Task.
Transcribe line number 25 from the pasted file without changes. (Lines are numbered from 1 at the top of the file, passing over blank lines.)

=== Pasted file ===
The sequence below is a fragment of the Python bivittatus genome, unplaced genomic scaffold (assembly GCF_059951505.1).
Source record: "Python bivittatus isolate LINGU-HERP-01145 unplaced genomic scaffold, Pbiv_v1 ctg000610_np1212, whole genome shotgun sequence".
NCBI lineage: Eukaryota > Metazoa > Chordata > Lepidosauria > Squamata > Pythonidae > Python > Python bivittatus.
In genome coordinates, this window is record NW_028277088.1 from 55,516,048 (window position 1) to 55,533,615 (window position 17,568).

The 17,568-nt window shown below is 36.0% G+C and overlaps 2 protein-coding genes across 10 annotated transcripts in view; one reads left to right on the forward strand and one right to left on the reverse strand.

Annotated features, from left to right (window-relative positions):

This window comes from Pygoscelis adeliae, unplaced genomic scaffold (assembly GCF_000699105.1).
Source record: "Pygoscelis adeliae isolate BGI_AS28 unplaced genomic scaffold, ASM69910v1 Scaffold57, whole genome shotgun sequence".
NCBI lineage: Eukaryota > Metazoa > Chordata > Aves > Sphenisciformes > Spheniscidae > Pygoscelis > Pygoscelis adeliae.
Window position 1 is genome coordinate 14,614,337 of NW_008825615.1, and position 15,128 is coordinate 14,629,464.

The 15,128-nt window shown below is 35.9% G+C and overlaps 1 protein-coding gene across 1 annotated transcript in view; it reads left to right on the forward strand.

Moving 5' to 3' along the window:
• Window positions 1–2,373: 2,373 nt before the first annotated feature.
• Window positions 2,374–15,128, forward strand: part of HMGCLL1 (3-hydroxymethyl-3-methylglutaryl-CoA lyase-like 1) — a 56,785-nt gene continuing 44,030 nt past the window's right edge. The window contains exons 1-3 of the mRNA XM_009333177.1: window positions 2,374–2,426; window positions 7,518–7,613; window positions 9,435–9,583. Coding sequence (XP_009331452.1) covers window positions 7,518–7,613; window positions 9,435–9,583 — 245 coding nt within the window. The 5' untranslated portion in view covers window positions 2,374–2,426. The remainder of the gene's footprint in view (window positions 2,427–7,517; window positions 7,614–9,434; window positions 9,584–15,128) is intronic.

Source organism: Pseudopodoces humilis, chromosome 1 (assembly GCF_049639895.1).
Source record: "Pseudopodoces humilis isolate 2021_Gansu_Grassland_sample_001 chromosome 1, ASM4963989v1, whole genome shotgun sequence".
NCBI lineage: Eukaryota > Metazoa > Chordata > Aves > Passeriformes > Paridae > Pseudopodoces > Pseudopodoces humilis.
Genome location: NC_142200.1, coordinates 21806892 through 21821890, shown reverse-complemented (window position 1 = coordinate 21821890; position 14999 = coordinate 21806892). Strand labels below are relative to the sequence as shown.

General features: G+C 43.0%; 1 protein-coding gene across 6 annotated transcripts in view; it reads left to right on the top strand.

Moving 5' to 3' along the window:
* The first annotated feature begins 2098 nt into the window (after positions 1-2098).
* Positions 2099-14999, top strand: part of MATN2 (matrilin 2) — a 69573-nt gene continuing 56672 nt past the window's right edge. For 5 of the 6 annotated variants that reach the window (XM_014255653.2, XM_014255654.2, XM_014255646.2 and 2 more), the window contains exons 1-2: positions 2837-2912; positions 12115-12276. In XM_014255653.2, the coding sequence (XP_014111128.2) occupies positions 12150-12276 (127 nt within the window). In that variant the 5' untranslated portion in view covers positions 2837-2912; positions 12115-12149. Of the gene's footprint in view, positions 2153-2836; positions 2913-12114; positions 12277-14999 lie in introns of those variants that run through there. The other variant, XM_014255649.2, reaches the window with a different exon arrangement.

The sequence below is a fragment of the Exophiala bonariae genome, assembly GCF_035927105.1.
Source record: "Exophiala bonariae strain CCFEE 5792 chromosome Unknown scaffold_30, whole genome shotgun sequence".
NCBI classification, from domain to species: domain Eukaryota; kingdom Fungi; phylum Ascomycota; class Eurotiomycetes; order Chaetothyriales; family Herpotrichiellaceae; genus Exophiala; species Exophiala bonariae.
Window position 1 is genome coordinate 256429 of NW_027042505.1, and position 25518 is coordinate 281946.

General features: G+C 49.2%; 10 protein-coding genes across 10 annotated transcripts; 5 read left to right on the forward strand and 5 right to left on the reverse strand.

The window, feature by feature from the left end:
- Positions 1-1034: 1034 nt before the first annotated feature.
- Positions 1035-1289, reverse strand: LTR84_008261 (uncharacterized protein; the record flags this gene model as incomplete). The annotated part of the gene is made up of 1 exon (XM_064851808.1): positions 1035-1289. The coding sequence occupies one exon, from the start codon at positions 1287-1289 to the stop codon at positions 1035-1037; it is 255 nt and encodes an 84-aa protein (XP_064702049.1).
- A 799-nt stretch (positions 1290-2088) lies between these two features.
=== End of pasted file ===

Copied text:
NCBI classification, from domain to species: domain Eukaryota; kingdom Fungi; phylum Ascomycota; class Eurotiomycetes; order Chaetothyriales; family Herpotrichiellaceae; genus Exophiala; species Exophiala bonariae.